LIVE ISSUE/TOBACCO ADVERTISING: Winners and losers as the tobacco ad ban looms. Andrew Grice looks at the upheaval facing agencies as new rules are unveiled

As the door closes for the advertising industry, with the Government pressing ahead with a ban on tobacco promotion (Campaign, last week), another door will open - for some agencies, at least.

As the door closes for the advertising industry, with the

Government pressing ahead with a ban on tobacco promotion (Campaign,

last week), another door will open - for some agencies, at least.



The anti-smoking strategy recently unveiled by Frank Dobson, the Health

Secretary, included a pledge to spend #50 million over three years on an

unprecedented campaign to persuade people not to smoke, including the #3

million a year budget currently with the Health Education Authority.



The blitz, which will start next autumn, will be so intense that a few

agencies are likely to win a slice of the action. It will also provide

some compensation for the outdoor industry which, according to the

Advertising Association, will be hardest hit by the timetable for

implementing the European Union’s directive ending tobacco

promotion.



The EU agreed that posters would be banned by July 2001, but the British

Government intends to implement the ruling a year earlier. Newspaper and

magazine ads, due to disappear throughout Europe, should also end here

by July 2000 thanks to a second sting in the tail of Dobson’s white

paper.



The fast-tracking of the ban was seen at Westminster as a concession to

the anti-smoking lobby, aimed at distracting attention from the

Government’s refusal to outlaw smoking in pubs and restaurants. ’The

only real surprise in the white paper was the timetable,’ Andrew Brown,

the director-general of the AA, says. ’The impact on some parts of the

industry will be greater, especially posters. You can’t take #60 million

out of the market without hurting people.’



Brown believes there are bound to be job losses in agencies dependent on

tobacco business, but hopes they would be ’modest in the overall scheme

of things’. A study by Pieda Consulting, commissioned by the Tobacco

Manufacturers’ Association, suggests that the ban would cost 1,500 jobs

in advertising and sales promotion (Campaign, 4 December).



But the Government is sceptical: a report published alongside the white

paper said the impact on the ad industry will be difficult to gauge.

Agencies have had time to find other clients, it said, adding hopefully

that ’the creative success of tobacco advertising campaigns will help

those responsible to remain competitive’. It admitted that reduced

demand could lead to a fall in the price of advertising but said this

could help other companies who wish to advertise.



Although the Government has promised to consult the tobacco and

advertising sectors before pushing the ban through Parliament, the AA

sees little hope that ministers will change their minds over the

timetable. The only ray of hope lies in two legal challenges: one in the

British courts by the tobacco companies, the other in the European Court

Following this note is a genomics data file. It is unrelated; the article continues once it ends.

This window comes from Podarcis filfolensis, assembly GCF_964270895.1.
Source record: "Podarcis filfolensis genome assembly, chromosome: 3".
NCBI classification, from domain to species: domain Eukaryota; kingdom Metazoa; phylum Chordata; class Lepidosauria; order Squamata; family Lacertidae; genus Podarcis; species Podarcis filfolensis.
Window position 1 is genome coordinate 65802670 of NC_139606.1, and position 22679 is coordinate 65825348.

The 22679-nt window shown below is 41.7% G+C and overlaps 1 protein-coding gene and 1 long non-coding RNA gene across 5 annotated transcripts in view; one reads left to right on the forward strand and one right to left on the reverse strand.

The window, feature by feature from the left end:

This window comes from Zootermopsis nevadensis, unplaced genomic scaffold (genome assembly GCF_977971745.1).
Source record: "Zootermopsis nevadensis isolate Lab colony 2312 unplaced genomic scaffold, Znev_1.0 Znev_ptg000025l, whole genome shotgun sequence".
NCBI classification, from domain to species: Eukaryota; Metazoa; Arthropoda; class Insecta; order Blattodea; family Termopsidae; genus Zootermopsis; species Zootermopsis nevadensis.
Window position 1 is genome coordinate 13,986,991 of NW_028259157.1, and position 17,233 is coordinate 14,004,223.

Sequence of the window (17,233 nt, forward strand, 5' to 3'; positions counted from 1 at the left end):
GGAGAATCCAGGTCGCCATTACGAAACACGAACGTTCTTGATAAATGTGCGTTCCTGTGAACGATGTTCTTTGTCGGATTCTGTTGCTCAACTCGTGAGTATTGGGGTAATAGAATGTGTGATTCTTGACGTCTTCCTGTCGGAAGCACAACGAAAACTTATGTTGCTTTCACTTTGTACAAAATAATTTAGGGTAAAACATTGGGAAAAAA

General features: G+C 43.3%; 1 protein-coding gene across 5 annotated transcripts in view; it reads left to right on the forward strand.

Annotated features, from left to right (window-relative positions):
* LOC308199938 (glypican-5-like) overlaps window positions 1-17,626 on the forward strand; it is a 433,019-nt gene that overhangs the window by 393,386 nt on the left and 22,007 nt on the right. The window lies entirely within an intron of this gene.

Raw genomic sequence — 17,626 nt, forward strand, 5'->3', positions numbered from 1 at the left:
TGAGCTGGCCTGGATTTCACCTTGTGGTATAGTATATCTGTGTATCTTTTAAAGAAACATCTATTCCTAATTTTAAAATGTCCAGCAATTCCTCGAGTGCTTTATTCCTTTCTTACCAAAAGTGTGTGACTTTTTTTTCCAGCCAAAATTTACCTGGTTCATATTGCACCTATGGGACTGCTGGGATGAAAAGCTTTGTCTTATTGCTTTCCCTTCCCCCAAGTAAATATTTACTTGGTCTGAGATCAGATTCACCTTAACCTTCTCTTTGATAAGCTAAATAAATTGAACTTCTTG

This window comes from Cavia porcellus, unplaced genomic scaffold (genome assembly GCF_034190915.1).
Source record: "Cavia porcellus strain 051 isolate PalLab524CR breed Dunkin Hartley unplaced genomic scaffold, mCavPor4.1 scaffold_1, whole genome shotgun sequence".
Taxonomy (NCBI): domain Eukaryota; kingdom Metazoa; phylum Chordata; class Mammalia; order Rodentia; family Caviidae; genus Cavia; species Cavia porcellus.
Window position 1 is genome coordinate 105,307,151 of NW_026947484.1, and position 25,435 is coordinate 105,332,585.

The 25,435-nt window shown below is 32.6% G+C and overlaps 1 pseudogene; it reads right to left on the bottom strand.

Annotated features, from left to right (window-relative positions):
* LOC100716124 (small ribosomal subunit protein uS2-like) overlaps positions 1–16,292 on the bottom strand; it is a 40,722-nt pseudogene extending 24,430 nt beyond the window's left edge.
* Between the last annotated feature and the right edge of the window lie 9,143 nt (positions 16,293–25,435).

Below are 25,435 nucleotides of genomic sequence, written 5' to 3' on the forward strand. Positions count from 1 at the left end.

of Justice, where Germany is questioning the legal validity of the

directive.



Some agencies who lose above-the-line work as the ban takes effect may

be asked to channel their creative ingenuity into finding other ways to

recruit smokers.



Direct mail and ’brand stretching’ will be prohibited, but ministers are

bracing themselves for a ’cat and mouse’ game as tobacco companies seek

ways around the ban.



The bad news for agencies hit by the ban is that they are unlikely to

get the chance to switch from poacher to gamekeeper and land a share of

the Government’s anti-smoking drive. ’I don’t think M&C Saatchi (which

holds the Gallaher account) will be top of the shortlist,’ one industry

source says. A Government insider agrees, saying: ’Agencies that have

profited from tobacco are not going to be in on the act.’



No decisions have yet been taken on how the #50 million budget will be

carved up. Romola Christopherson, director of press and publicity at the

Department of Health, says: ’A large chunk will be spent on advertising

but that will only be one part of the mix.’



She added that there will be extensive research and media planning to

ensure the campaign reaches its target audience, and there will also be

a role for direct marketing, public relations and sponsorship.



Young people will be targeted through teenage magazines, adult smokers

in lower income groups will be told they will be better off if they quit

and women planning to have children will be warned that smoking can harm

their baby.



Ministers have invested so much political capital in the campaign that

they are unlikely to hand it over to the self-standing Health Education

Authority, which currently retains Abbott Mead Vickers BBDO on it #2.5

million anti-smoking account, while the Department of Health has put

#500,000 into a push aimed at teenagers from the through-the-line

agency, Brewer Blackler.



Although the Department of Health will be in the driving seat, the HEA

could win contracts for part of the work and AMV, whose creative work is

admired by the Government, is likely to win a place on the agency

shortlist.



The agencies involved will certainly have to earn their money. Their

work will be measured against targets to reduce the number of smokers

which have been missed repeatedly in the past. But at least they will

get the tools to do the job. ’For years, tobacco companies have spent

millions on advertising,’ Dobson says. ’Now we are prepared to do the

same.’



Andrew Grice is the political editor of the Independent.



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